• Why are you commenting as though the “the excellent officers who are passed over for promotion” aren’t being offered the ability to apply? It was pretty clear to me at the last meeting that they are encouraged to apply and are not excluded in the process.

        • The local officers certainly can apply but which one has these “preferred” items included in the job posting:

          • Experience as Police Chief, Deputy Police Chief or Captain with a minimum of fifteen (15) years’ experience as a Police Officer preferred.

          The applicant should have certifications in Incident Command System (ICS) training and experience in Emergency Preparedness Management, Planning, and Execution. ICS 400 preferred.

          Local applicants are at a disadvantage simply by virtue of the fact that this department doesn’t offer Deputy Chief or Captain positions and no one has ever needed ICS 400. The former fire chief is the only one that ever had ICS 400 specifically.

      • And some of us are tired of unfounded and unproven accusations of “perceived nepotism”. Throw the argument of nepotism aside, can you make a rational argument as to why Rossi or Dolby weren’t qualified for their promotions, if not the best candidates. I’m not going to vote for candidate A, who is less qualified than candidate B, because candidate B is related to a person in power. Unless Edgartown decides it wants have 5 chiefs and 5 lieutenants at the same time there are going to be veterans upset, simply an issue of having this many positions and this number of officers.

  6. Edgyouth, you must be the son or daughter of someone in the “clique.” Leave the conversation to the adults, and get your facts straight before commenting in a public forum.

    It’s pretty obvious that the last experiment with leadership didn’t work. Rossi is obviously a great guy with a lot of experience, but probably wasn’t fit to be a police chief. A seasoned veteran isn’t always fit to be an administrator. If you were paying attention to the selectmen, they admitted that the Jack Collins process was flawed and a “mistake.” Again the selectmen publicly admitted that the new process needed to cast a “wider net.”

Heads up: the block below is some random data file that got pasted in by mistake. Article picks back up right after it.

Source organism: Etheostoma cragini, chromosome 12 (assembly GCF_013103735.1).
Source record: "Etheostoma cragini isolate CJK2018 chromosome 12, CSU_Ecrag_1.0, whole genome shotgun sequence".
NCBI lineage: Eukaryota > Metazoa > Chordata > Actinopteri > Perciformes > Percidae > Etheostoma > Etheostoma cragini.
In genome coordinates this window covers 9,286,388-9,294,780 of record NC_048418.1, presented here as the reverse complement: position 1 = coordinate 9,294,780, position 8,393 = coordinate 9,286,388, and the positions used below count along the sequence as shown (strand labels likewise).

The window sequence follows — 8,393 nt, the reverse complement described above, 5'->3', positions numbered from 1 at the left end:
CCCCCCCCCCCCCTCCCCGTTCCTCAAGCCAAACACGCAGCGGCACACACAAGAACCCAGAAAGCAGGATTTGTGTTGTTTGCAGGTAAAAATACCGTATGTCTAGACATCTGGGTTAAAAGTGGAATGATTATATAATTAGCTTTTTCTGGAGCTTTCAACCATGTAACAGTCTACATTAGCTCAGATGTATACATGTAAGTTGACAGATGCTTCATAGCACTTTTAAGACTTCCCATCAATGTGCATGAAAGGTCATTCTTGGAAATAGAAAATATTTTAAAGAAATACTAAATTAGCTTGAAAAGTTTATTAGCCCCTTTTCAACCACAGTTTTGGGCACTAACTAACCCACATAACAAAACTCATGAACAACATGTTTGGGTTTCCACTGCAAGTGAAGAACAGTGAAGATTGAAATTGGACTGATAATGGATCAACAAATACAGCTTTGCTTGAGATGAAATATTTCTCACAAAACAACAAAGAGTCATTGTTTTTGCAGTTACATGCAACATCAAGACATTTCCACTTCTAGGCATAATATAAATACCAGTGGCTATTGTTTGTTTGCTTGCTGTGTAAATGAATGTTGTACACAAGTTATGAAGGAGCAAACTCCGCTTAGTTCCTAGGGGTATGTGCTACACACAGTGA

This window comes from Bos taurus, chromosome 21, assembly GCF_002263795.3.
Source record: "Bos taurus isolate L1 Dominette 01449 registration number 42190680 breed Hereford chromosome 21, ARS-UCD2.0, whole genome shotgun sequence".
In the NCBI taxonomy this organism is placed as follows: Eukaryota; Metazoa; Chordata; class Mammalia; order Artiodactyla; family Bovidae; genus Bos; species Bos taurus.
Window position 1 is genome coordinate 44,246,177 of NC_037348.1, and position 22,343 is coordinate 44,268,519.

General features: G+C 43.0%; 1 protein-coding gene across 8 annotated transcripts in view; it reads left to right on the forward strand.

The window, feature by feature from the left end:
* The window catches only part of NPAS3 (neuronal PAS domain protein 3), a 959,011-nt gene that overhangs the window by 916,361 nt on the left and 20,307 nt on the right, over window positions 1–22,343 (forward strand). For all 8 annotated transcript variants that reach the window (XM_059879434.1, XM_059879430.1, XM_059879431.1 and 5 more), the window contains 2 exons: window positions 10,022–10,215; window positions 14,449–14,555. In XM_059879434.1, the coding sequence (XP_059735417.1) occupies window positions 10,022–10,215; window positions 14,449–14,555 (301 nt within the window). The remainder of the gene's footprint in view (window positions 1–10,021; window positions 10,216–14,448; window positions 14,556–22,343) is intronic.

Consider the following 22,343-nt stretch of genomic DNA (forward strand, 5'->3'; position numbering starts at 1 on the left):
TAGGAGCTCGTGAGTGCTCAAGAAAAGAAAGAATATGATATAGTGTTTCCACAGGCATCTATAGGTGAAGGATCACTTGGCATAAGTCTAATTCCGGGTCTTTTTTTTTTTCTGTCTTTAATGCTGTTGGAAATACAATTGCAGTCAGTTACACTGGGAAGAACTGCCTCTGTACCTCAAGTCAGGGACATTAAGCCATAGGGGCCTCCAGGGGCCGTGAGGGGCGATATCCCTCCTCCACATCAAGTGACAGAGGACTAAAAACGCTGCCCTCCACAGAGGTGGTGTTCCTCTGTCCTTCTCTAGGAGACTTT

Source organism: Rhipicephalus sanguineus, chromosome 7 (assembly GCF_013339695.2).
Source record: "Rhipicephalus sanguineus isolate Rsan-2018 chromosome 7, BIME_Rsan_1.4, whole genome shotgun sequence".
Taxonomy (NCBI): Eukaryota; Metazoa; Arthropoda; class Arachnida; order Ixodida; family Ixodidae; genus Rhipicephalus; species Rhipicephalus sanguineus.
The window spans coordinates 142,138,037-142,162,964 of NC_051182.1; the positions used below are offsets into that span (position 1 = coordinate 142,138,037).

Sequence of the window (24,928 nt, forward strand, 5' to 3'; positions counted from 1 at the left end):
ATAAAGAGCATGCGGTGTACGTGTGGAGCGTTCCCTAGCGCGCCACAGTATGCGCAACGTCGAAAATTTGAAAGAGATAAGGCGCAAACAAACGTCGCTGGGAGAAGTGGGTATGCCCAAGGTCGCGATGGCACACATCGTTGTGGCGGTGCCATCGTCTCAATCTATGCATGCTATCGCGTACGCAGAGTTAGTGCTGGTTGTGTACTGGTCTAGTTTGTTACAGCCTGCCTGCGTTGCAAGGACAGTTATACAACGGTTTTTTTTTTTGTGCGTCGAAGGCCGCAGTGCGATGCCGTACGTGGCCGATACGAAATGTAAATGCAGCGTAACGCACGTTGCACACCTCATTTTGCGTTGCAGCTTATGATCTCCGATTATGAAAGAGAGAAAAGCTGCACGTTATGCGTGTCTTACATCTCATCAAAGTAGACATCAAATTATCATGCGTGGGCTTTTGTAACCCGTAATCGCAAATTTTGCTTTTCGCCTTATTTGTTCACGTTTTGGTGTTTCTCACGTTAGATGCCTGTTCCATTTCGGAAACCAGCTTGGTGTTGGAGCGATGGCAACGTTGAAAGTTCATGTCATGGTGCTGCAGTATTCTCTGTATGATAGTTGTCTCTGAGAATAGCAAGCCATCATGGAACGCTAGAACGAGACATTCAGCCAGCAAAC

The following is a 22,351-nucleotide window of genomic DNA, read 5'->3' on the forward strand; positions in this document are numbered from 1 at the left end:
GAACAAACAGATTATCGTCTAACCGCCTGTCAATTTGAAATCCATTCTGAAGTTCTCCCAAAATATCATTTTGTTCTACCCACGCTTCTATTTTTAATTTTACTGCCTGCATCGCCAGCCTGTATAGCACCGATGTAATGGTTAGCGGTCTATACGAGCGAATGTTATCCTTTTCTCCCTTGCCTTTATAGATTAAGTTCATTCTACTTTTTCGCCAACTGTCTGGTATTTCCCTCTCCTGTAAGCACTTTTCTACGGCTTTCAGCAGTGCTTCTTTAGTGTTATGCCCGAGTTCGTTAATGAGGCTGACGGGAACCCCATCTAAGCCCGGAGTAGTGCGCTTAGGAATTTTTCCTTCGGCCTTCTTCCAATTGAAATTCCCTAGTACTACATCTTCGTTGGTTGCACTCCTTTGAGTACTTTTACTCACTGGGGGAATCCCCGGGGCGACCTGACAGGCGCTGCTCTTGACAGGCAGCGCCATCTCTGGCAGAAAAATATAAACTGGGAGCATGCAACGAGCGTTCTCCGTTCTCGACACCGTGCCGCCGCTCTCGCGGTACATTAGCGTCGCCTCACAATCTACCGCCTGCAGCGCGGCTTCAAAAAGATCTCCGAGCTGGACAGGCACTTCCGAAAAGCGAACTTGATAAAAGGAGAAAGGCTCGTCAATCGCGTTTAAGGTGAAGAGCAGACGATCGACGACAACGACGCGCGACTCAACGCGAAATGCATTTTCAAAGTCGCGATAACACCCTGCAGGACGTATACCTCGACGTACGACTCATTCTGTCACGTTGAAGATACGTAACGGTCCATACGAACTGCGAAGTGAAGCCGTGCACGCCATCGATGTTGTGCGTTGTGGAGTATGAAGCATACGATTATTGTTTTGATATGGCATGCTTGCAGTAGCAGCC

If the department isn’t in turmoil, why would Lt. Dolby publicly plead to the selectmen for help? Also, the department is not federally accredited. They received certification from the Massachusetts Police Accreditation Program.

    The work done in the front of the police Station was a donation from a wealthy summer resident who couldn’t stand the sight of the front of the building. How does the way the FRONT of the building look have anything to do with the men and women who work inside?

    Maybe some of the officers aren’t pleased with the promotional process over the years, but that doesn’t give you the right to criticize and insult them calling them middle schoolers who weren’t picked for the dodgeball team.

    Do you have any idea what their job entails? We have a great group of officers protecting our town and I respect each and every one of them. I would pick most of them for my dodgeball or chess team. In a time of crisis or need I wouldn’t want anyone else showing up. They always carry themselves with professionalism. I’m sure all they really want is a transparent process to find the best candidate to fix some of the internal issues, and lead the department into the future. Is that really too much to ask?

    • Thank you for your lesson in maturity. Although inexperienced in life I think I can see the futility in getting into an argument with an adult who creates a username of theresastormbrewin. I’m all for a more transparent and wider hiring process, and guess what, after its done there’s going to still be a bunch of “adults” kicking and screaming about it. Good luck

      • Indeed. If everyone just presented themselves honestly, by name, the civility quotient would rise geometrically – perhaps something to which the younger generation might attain – once we grumpy old men are gone.

  7. No, thank you for your extremely valuable insight. I’m sure you have influenced so many readers of this thread. I’m sure someday you’ll be kicking and screaming begging for the assistance of EPD. I hope they are the ones you picked for your dodgeball team.